such a nature still holding in control lower susceptibili- ties, once indulged, by the dawning possibilities of a life of Yoga. And though it is difficult to ascertain how far this life of Yoga had advanced behind the role of the poet representing different stages of wisdom, it is fairly presumptive that the poet's voice gradually merged in the silence of the highest spiritual realizations.
The hundred verses of the Vairagya-Satakam are di- vided into ten groups under the following ten headings : तृष्णाढूषणम् condemntion of desire ; विषयपरित्यागविडम्बना, futile efforts to give up sense-objects : याञ्चादैन्यढूषणम्, condemnation of the poverty of a supplicant attitude ; भोगस्थैर्यवर्णनम्, delineation of the evanescene of enjoy- ments ; कालमहिमानुवर्णनम् description of the working of Time, or the principle of change ; यतिनृपतिसंवादवर्णनम्, a comparision as to how a monk stands to a king ; मन:संबोधननियमनम्, control of mind by stimulating wisdom in it ; नित्यानित्यवस्तुविचारः, discrimination of the immutable reality from the mutable ; शिवार्चनम्, worship of Siva ; अवधूतचर्या, the way of life for ar Avadhuta, or a self- realized ascetic characterized by the highest spiritual freedom.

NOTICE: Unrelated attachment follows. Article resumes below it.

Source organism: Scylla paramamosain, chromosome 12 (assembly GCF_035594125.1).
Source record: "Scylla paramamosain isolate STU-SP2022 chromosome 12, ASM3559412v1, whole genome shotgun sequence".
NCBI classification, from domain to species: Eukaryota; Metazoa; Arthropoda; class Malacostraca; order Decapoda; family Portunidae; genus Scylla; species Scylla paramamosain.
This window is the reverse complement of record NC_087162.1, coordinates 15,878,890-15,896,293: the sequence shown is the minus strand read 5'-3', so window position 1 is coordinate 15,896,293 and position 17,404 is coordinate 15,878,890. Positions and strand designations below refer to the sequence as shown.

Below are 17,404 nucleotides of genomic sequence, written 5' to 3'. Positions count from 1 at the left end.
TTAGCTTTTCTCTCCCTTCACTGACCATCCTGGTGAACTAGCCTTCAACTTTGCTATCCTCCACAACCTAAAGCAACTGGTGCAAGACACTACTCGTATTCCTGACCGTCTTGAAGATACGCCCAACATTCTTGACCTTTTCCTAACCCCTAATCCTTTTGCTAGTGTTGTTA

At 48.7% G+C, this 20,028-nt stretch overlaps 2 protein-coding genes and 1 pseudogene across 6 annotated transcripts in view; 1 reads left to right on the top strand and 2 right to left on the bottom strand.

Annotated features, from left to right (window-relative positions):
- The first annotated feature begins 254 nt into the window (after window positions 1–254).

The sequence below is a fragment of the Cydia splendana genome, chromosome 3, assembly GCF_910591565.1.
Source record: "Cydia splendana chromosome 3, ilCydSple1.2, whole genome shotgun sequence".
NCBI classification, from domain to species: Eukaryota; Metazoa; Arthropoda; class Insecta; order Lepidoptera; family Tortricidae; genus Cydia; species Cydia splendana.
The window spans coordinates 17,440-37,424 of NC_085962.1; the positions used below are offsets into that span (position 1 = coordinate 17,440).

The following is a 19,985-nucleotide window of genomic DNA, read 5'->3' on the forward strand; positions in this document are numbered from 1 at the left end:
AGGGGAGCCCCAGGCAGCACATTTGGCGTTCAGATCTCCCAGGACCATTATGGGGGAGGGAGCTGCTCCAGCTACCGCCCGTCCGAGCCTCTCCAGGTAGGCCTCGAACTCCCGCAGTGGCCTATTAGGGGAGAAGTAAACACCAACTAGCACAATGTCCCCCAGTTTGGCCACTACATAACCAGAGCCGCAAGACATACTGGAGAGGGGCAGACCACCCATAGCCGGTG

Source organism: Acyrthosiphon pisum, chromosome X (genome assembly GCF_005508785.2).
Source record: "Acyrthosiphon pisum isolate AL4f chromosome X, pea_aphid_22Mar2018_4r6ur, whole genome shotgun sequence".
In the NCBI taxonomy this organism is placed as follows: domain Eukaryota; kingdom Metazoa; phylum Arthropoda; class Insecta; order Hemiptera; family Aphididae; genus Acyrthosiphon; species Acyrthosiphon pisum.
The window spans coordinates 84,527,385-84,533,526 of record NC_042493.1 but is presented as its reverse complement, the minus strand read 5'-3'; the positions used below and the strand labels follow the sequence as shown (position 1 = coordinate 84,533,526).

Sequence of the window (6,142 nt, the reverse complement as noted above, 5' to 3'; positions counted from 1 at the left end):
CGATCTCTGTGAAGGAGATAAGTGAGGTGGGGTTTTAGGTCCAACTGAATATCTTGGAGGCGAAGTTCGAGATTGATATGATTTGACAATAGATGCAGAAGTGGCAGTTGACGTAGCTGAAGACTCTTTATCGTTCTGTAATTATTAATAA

With these few remarks of a prefatory nature, we send for this English translation of an important poetical production of Mediaeval India into the world of modern readers. The translation has been made rather too closely literal, specially to suit the con- venience of these readers who want to follow the original Sanskrit with its help.